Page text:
ABU DHABI, March 24 The United Arab Emirates,
one of the world's top aviation hubs, has said it was surprised
by the ban on laptops in plane cabins bound for the United
States because UAE security was already tight, but it pledged to
cooperate with U.S. authorities.
Washington announced the new measure on Tuesday, prohibiting
electronic devices larger than smart phones in cabins on flights
from 10 airports in countries including the UAE, Qatar and
That will hit Gulf carriers Emirates, Etihad and Qatar
Airways but not U.S. airlines, none of which fly to those
airports. The Gulf airlines have been battling a lobbying
campaign in Washington by U.S. carriers that accuse them of
receiving unfair subsidies, charges that the Gulf carriers deny.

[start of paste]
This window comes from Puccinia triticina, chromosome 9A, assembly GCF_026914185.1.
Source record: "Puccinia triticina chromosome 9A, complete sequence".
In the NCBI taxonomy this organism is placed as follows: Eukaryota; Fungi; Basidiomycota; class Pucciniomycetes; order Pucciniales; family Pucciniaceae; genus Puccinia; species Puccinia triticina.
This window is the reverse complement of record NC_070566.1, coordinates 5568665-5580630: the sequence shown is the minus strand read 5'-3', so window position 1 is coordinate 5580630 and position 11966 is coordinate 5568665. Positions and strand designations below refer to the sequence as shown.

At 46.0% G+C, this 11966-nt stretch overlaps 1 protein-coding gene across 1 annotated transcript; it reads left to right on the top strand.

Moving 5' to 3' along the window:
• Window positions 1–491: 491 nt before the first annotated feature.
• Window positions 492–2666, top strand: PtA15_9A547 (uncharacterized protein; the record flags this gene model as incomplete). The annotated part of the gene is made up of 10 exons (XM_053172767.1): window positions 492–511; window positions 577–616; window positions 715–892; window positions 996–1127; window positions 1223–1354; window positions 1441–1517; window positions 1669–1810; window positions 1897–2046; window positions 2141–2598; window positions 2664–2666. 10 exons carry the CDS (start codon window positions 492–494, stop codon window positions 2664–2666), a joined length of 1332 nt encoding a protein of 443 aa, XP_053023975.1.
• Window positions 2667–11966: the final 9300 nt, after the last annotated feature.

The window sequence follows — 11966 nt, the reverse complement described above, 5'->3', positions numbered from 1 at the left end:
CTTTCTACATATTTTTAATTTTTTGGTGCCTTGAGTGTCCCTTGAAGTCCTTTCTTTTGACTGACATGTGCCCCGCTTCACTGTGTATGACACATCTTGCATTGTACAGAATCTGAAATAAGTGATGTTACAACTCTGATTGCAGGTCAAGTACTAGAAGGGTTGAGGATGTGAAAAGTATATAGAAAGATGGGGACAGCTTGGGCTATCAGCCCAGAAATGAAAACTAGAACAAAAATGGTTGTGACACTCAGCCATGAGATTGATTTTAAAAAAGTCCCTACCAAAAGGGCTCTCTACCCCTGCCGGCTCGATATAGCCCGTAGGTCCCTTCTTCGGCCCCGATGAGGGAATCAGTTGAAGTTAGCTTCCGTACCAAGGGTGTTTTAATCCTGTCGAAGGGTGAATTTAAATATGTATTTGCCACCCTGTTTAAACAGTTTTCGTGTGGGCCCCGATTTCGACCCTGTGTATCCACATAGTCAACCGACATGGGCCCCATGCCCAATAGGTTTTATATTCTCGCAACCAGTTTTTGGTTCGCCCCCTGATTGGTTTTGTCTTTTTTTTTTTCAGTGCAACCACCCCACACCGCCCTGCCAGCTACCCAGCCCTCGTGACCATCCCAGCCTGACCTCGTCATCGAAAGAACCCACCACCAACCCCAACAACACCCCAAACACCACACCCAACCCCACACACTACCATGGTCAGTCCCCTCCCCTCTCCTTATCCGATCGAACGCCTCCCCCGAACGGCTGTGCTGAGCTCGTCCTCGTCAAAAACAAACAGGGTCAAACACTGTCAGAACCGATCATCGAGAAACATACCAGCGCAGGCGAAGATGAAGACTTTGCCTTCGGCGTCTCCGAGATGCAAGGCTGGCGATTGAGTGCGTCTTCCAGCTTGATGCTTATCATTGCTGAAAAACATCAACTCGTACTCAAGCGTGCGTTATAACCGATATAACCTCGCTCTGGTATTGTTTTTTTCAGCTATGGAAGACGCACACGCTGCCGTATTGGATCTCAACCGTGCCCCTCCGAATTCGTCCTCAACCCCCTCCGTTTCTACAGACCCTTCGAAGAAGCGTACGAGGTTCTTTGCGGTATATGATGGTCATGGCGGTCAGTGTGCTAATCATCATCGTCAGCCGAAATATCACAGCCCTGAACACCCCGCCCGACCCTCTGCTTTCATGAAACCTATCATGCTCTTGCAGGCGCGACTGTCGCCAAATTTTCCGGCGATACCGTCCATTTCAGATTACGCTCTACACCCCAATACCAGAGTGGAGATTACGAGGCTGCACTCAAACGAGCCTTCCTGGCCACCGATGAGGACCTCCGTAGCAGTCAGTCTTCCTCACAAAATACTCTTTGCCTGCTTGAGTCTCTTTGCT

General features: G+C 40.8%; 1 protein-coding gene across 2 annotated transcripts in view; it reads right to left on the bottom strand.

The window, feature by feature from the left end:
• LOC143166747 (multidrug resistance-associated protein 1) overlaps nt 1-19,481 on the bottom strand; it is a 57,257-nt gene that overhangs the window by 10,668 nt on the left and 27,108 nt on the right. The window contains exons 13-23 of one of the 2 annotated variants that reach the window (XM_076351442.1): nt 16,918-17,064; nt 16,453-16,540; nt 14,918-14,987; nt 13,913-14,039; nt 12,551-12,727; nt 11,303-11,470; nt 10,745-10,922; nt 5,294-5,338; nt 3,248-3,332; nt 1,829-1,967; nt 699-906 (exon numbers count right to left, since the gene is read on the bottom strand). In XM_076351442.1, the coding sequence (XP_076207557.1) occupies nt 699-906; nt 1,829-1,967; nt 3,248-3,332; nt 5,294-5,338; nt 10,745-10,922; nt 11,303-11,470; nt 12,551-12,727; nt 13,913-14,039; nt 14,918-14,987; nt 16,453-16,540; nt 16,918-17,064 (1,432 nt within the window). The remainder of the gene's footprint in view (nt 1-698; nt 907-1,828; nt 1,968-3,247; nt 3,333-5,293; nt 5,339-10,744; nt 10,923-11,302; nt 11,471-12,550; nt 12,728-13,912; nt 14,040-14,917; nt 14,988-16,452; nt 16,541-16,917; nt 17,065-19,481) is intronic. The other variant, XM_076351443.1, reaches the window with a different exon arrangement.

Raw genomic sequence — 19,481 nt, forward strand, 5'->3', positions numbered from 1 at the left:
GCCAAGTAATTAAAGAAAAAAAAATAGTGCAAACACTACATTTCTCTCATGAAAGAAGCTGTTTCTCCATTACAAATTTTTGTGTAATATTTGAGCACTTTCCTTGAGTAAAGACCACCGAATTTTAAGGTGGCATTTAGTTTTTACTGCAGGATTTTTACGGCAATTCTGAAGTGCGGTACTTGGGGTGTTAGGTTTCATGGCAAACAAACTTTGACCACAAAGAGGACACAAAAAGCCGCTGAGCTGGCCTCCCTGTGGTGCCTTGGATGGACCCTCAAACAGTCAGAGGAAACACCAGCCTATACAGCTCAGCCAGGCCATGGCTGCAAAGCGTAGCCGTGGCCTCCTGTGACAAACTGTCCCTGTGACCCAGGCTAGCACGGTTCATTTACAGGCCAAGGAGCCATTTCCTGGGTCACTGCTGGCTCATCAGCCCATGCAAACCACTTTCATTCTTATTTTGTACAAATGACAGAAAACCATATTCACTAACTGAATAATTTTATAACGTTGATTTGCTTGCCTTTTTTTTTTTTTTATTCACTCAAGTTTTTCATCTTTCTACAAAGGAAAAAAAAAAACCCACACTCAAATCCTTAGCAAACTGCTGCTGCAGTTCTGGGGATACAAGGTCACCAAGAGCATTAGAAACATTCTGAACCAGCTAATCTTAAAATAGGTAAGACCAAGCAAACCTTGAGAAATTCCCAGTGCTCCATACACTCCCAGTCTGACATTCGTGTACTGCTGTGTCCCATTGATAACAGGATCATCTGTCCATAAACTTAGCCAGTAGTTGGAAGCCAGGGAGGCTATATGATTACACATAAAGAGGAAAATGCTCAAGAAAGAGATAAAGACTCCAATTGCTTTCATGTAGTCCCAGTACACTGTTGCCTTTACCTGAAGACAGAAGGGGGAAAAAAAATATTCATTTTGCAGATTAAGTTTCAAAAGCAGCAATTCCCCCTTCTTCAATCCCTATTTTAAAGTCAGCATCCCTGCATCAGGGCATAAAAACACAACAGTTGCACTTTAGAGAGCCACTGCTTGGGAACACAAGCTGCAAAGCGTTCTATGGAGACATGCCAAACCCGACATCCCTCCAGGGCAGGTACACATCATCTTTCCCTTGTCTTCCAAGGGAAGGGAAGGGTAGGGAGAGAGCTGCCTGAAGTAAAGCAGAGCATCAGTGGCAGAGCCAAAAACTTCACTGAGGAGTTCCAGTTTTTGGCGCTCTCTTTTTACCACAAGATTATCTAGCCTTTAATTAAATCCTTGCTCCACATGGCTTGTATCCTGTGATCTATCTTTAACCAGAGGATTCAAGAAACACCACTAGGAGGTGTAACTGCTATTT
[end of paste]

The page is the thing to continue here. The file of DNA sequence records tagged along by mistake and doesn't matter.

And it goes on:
In the UAE's first official response to the ban, Sultan bin
Saeed al-Mansouri, Minister of Economy and chairman of the
General Civil Aviation Authority, said it was surprising because
the UAE aviation sector and airports had proven themselves safe.
“The UAE is the number one ranked country worldwide by the
International Civil Aviation Organization regarding the UAE’s
compliance with international security and safety standards," he
said in a statement late on Thursday.
Mansouri also noted differences between the U.S. ban and a
similar step by Britain. The British restrictions do not include
the UAE or Qatar, but will affect other carriers including
However, the UAE's statement said its aviation authority and
airlines would continue cooperating with authorities in the
United States and around the world to ensure safety.
(Reporting by Stanley Carvalho; Editing by Andrew Torchia)